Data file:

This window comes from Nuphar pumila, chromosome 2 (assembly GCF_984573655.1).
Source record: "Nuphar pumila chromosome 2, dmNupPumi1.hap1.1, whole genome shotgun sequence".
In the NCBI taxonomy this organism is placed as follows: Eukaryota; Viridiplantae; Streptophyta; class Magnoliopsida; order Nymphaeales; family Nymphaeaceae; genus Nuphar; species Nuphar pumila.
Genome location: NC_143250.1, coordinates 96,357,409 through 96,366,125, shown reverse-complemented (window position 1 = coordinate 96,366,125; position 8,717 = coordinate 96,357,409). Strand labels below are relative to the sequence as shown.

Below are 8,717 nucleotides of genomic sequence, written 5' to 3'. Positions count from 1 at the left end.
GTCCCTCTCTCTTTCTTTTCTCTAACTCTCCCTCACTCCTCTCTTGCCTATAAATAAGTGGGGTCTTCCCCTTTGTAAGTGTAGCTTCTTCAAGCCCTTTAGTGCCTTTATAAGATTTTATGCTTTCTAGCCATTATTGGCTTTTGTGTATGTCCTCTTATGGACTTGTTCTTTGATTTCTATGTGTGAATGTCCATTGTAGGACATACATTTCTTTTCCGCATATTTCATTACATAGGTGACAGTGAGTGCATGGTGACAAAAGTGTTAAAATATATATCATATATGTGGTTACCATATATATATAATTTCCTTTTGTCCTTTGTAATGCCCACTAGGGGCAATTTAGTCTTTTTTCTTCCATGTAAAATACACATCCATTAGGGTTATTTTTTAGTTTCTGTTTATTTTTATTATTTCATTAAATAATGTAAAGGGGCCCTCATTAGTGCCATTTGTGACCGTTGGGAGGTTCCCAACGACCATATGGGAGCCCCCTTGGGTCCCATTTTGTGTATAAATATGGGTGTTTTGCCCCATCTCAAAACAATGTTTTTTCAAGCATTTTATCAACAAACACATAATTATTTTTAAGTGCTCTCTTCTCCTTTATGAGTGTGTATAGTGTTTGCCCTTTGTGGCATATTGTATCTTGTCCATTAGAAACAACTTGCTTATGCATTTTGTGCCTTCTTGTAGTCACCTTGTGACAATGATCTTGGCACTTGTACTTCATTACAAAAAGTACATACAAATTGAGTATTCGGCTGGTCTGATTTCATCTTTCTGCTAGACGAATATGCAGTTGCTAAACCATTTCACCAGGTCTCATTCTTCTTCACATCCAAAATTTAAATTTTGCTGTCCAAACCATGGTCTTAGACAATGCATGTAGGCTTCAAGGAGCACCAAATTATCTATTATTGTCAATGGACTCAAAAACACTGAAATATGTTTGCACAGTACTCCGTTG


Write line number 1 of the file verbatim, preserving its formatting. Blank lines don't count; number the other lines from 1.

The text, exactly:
This window comes from Nuphar pumila, chromosome 2 (assembly GCF_984573655.1).